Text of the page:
Jackie is a gentleman to the last as Lurgan legend gifts his medals to football crazy Jay
Belfast Celtic and Glenavon legend Jackie Denver made a heartwarming final gesture to a young football fan just weeks before he died.
Jay Beatty, from Lurgan, the mascot for his beloved Celtic Club (Lurgan No 1) was thrilled when 87-year-old Jackie, also from the Co Armagh town, sent him down a winner's medal to look at last month and two Belfast Celtic medals to keep.
The nine-year-old, who has Down's syndrome, counts them among his prized possessions.
Jay was also excited to be selected as the mascot for Celtic in their big Champions League clash against Cliftonville at Solitude last week.
Celtic manager Neil Lennon, a fellow Lurgan man, had Jay training on the pitch with his players last Wednesday following the heartwarming medal gesture from Jackie.
The passing of Jackie on Sunday means that only Jimmy Jones, of a famous threesome with Wilbur Cush who helped Glenavon take the Irish League Championship out of Belfast for the first time in the 1951-52 season, is still alive.
Jackie, whose wife Patsy died a few years ago, is survived by his children Alan, Alex, Pamela and six grandchildren. His funeral service will be conducted in Shankill Parish Church in Lurgan tomorrow at 2pm by Canon John Moore and he will be laid to rest in Lurgan Cemetery.
Alex said: "I never saw my dad playing, he had retired before I was born, but I am constantly told what a wonderful player he was and how he and Billy Cush, his cousin, and Jones fitted in so well together.
"Jimmy isn't too well these days, but his son Trevor is hoping to get him to the funeral."
Belfast Celtic Society chairman Padraig Coyle paid tribute, saying "Irish football has lost a legend and a gentleman".
"Jackie battled bravely for years against serious illness but never lost his passion for the game," he added.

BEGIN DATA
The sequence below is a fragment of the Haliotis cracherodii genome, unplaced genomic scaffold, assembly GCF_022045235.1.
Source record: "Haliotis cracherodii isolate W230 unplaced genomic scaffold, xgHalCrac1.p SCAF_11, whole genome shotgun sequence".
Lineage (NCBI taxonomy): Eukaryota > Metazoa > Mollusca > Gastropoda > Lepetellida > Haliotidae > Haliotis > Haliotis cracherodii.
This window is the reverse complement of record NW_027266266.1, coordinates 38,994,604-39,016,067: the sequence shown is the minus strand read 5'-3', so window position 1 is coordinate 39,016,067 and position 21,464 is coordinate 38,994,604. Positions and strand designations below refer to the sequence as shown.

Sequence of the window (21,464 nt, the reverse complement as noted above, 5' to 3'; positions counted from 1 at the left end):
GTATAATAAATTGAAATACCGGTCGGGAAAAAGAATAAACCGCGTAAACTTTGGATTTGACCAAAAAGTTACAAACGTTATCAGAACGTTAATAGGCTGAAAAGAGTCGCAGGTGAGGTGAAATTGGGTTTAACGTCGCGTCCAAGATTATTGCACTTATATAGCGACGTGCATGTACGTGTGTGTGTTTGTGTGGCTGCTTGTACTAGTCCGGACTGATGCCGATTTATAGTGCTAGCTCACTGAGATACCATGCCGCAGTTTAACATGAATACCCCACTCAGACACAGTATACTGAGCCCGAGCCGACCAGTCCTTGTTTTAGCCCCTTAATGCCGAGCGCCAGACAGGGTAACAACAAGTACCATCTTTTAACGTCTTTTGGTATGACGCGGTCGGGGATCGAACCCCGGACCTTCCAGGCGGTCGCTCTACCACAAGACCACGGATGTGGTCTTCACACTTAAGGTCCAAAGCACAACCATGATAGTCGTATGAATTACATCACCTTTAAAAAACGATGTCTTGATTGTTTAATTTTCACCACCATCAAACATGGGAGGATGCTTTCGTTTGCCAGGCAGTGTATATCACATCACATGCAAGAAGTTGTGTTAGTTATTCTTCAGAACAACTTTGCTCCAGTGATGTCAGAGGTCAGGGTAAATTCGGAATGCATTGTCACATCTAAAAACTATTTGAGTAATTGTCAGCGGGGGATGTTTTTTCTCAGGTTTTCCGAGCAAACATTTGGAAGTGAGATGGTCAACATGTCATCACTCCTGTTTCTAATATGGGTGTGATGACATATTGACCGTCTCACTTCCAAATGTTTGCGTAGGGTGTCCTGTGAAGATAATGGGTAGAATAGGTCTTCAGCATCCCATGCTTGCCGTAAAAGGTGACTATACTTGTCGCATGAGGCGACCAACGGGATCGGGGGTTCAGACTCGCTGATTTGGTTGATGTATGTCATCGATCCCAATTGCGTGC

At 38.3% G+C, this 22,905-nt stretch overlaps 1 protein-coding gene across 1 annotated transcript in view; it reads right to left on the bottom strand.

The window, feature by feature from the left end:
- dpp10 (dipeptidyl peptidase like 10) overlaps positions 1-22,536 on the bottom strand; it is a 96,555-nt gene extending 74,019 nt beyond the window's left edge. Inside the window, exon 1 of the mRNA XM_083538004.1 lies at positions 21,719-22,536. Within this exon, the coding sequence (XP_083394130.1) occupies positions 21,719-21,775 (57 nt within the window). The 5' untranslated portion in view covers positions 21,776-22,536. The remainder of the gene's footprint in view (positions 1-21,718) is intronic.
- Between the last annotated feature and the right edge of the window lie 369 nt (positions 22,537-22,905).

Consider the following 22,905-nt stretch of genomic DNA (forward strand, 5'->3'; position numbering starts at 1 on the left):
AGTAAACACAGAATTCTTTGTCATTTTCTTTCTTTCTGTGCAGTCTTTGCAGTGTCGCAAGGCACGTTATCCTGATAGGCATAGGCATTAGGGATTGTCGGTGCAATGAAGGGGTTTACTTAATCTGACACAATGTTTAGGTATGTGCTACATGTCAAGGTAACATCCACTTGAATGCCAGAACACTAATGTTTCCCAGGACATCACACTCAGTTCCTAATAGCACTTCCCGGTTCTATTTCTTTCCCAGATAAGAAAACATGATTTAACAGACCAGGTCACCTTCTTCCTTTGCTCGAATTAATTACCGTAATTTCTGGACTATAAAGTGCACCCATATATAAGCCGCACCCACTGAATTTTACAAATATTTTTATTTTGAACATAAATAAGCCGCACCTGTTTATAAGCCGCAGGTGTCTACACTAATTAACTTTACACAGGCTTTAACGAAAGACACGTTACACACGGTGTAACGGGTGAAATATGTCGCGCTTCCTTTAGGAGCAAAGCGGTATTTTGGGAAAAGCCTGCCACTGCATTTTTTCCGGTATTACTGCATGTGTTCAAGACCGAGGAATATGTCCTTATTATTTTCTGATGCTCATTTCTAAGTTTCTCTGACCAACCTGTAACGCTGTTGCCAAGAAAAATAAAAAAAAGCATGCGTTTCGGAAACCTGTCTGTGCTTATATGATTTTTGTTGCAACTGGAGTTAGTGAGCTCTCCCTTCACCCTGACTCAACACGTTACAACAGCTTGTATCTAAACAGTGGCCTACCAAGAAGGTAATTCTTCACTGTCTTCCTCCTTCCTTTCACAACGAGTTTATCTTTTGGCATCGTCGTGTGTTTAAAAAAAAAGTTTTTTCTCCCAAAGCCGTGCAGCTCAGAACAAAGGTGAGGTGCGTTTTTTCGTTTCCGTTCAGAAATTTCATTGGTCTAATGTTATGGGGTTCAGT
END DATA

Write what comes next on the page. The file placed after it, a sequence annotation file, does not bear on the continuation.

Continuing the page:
The football veteran had a memorable career at Belfast Celtic and with Glenavon.
"He was the best uncapped player to come out of Northern Ireland," journalist Gordon Hanna said.
Ironically, both Jones and Cush won Northern Ireland caps.
"Glenavon, managed by Jimmy McAlinden, were 10 points ahead of the field in that title-winning season," added Hanna.
"They inspired a great team which is remembered to this day."
Celtic historian Martin Flynn said: "Jackie was special for Celtic and equally special for Glenavon afterwards.
"He and Jones remained firm friends in their retirement and Jackie was proud that his son Alex also played for the Lurgan club and later was involved with their junior academy.
"When there was a Celtic or Glenavon event or ceremony you could be sure both of them would be there, and both sets of fans were always delighted to see them.
"It was a great sadness for both of them that the other 'Musketeer', as the three of them were nicknamed at Mourneview Park, died prematurely years ago."
Jackie joined Celtic from Shankill Young Men in Lurgan and with Jones, who also began his career at Celtic Park, helped manager Elisha Scott win many trophies before that dark afternoon in December 1948 when Jones was attacked and injured during a pitch invasion at Windsor Park. Celtic toured the USA in 1949 but left the Irish League soon afterwards.